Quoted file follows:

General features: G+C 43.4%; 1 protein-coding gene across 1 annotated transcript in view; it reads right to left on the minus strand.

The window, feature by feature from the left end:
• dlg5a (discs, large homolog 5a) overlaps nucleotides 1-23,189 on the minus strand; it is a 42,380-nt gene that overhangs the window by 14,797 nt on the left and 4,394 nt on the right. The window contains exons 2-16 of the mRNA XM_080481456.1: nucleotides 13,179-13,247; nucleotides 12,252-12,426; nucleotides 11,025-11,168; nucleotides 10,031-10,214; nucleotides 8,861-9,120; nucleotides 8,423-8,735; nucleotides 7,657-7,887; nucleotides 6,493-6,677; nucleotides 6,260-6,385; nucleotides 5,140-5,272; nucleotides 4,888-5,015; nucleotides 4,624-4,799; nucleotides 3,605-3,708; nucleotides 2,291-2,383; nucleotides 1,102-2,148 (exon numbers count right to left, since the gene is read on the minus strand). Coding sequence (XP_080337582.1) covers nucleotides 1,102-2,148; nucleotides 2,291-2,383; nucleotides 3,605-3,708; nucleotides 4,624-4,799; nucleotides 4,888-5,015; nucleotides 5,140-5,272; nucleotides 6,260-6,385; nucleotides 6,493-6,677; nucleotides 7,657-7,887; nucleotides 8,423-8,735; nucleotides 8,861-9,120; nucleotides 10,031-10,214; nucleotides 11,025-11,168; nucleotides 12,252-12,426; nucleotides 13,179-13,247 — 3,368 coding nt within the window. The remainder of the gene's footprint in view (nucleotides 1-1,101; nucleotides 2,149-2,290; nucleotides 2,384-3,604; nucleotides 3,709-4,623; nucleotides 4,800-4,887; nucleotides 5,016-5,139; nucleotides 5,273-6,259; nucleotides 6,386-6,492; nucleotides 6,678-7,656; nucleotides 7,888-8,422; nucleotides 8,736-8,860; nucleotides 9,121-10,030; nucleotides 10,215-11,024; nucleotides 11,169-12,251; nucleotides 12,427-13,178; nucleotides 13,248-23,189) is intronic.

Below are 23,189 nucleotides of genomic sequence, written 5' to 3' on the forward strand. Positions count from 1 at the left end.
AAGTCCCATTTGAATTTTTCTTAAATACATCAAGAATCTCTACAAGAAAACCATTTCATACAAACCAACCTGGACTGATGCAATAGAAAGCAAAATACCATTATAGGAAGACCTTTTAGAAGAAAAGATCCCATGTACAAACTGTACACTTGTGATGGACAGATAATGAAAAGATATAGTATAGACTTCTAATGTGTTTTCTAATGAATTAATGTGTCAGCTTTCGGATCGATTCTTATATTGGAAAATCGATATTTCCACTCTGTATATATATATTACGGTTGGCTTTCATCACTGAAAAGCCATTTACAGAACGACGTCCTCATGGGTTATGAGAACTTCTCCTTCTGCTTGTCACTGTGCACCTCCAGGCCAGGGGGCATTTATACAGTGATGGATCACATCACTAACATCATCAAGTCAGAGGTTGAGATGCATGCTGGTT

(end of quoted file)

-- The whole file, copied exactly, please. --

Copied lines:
General features: G+C 43.4%; 1 protein-coding gene across 1 annotated transcript in view; it reads right to left on the minus strand.

The window, feature by feature from the left end:
• dlg5a (discs, large homolog 5a) overlaps nucleotides 1-23,189 on the minus strand; it is a 42,380-nt gene that overhangs the window by 14,797 nt on the left and 4,394 nt on the right. The window contains exons 2-16 of the mRNA XM_080481456.1: nucleotides 13,179-13,247; nucleotides 12,252-12,426; nucleotides 11,025-11,168; nucleotides 10,031-10,214; nucleotides 8,861-9,120; nucleotides 8,423-8,735; nucleotides 7,657-7,887; nucleotides 6,493-6,677; nucleotides 6,260-6,385; nucleotides 5,140-5,272; nucleotides 4,888-5,015; nucleotides 4,624-4,799; nucleotides 3,605-3,708; nucleotides 2,291-2,383; nucleotides 1,102-2,148 (exon numbers count right to left, since the gene is read on the minus strand). Coding sequence (XP_080337582.1) covers nucleotides 1,102-2,148; nucleotides 2,291-2,383; nucleotides 3,605-3,708; nucleotides 4,624-4,799; nucleotides 4,888-5,015; nucleotides 5,140-5,272; nucleotides 6,260-6,385; nucleotides 6,493-6,677; nucleotides 7,657-7,887; nucleotides 8,423-8,735; nucleotides 8,861-9,120; nucleotides 10,031-10,214; nucleotides 11,025-11,168; nucleotides 12,252-12,426; nucleotides 13,179-13,247 — 3,368 coding nt within the window. The remainder of the gene's footprint in view (nucleotides 1-1,101; nucleotides 2,149-2,290; nucleotides 2,384-3,604; nucleotides 3,709-4,623; nucleotides 4,800-4,887; nucleotides 5,016-5,139; nucleotides 5,273-6,259; nucleotides 6,386-6,492; nucleotides 6,678-7,656; nucleotides 7,888-8,422; nucleotides 8,736-8,860; nucleotides 9,121-10,030; nucleotides 10,215-11,024; nucleotides 11,169-12,251; nucleotides 12,427-13,178; nucleotides 13,248-23,189) is intronic.

Below are 23,189 nucleotides of genomic sequence, written 5' to 3' on the forward strand. Positions count from 1 at the left end.
AAGTCCCATTTGAATTTTTCTTAAATACATCAAGAATCTCTACAAGAAAACCATTTCATACAAACCAACCTGGACTGATGCAATAGAAAGCAAAATACCATTATAGGAAGACCTTTTAGAAGAAAAGATCCCATGTACAAACTGTACACTTGTGATGGACAGATAATGAAAAGATATAGTATAGACTTCTAATGTGTTTTCTAATGAATTAATGTGTCAGCTTTCGGATCGATTCTTATATTGGAAAATCGATATTTCCACTCTGTATATATATATTACGGTTGGCTTTCATCACTGAAAAGCCATTTACAGAACGACGTCCTCATGGGTTATGAGAACTTCTCCTTCTGCTTGTCACTGTGCACCTCCAGGCCAGGGGGCATTTATACAGTGATGGATCACATCACTAACATCATCAAGTCAGAGGTTGAGATGCATGCTGGTT